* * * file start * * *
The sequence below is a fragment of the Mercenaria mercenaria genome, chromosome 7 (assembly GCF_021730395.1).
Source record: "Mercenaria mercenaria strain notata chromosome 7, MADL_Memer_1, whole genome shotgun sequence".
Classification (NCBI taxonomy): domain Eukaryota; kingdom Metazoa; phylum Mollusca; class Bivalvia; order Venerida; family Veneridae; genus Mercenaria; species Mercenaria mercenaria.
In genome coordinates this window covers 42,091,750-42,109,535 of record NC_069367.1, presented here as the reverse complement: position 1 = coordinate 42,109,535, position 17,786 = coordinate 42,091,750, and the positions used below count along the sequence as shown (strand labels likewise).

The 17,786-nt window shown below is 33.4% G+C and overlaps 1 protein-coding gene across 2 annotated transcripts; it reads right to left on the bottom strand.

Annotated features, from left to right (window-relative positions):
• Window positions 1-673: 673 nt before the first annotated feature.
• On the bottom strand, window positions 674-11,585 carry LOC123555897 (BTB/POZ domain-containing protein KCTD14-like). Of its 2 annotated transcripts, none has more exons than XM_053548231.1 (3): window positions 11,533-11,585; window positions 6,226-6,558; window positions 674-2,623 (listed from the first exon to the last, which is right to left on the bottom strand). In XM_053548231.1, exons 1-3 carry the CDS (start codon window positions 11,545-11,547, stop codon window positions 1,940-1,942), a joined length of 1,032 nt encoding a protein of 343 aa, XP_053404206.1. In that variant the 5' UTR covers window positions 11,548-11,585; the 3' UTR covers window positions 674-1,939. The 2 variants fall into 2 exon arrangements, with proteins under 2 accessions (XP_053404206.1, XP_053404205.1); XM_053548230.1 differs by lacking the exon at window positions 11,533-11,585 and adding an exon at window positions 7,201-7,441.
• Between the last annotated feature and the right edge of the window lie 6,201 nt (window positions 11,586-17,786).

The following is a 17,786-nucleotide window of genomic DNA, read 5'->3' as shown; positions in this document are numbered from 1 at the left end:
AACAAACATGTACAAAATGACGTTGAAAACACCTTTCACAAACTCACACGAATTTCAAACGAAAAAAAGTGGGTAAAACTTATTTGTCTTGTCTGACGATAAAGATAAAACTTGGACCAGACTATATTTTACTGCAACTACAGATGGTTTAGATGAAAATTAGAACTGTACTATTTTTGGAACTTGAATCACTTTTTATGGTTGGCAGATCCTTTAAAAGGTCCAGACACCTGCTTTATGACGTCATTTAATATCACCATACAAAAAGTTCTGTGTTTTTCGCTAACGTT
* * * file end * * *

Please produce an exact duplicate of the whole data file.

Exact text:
The sequence below is a fragment of the Mercenaria mercenaria genome, chromosome 7 (assembly GCF_021730395.1).
Source record: "Mercenaria mercenaria strain notata chromosome 7, MADL_Memer_1, whole genome shotgun sequence".
Classification (NCBI taxonomy): domain Eukaryota; kingdom Metazoa; phylum Mollusca; class Bivalvia; order Venerida; family Veneridae; genus Mercenaria; species Mercenaria mercenaria.
In genome coordinates this window covers 42,091,750-42,109,535 of record NC_069367.1, presented here as the reverse complement: position 1 = coordinate 42,109,535, position 17,786 = coordinate 42,091,750, and the positions used below count along the sequence as shown (strand labels likewise).

The 17,786-nt window shown below is 33.4% G+C and overlaps 1 protein-coding gene across 2 annotated transcripts; it reads right to left on the bottom strand.

Annotated features, from left to right (window-relative positions):
• Window positions 1-673: 673 nt before the first annotated feature.
• On the bottom strand, window positions 674-11,585 carry LOC123555897 (BTB/POZ domain-containing protein KCTD14-like). Of its 2 annotated transcripts, none has more exons than XM_053548231.1 (3): window positions 11,533-11,585; window positions 6,226-6,558; window positions 674-2,623 (listed from the first exon to the last, which is right to left on the bottom strand). In XM_053548231.1, exons 1-3 carry the CDS (start codon window positions 11,545-11,547, stop codon window positions 1,940-1,942), a joined length of 1,032 nt encoding a protein of 343 aa, XP_053404206.1. In that variant the 5' UTR covers window positions 11,548-11,585; the 3' UTR covers window positions 674-1,939. The 2 variants fall into 2 exon arrangements, with proteins under 2 accessions (XP_053404206.1, XP_053404205.1); XM_053548230.1 differs by lacking the exon at window positions 11,533-11,585 and adding an exon at window positions 7,201-7,441.
• Between the last annotated feature and the right edge of the window lie 6,201 nt (window positions 11,586-17,786).

The following is a 17,786-nucleotide window of genomic DNA, read 5'->3' as shown; positions in this document are numbered from 1 at the left end:
AACAAACATGTACAAAATGACGTTGAAAACACCTTTCACAAACTCACACGAATTTCAAACGAAAAAAAGTGGGTAAAACTTATTTGTCTTGTCTGACGATAAAGATAAAACTTGGACCAGACTATATTTTACTGCAACTACAGATGGTTTAGATGAAAATTAGAACTGTACTATTTTTGGAACTTGAATCACTTTTTATGGTTGGCAGATCCTTTAAAAGGTCCAGACACCTGCTTTATGACGTCATTTAATATCACCATACAAAAAGTTCTGTGTTTTTCGCTAACGTT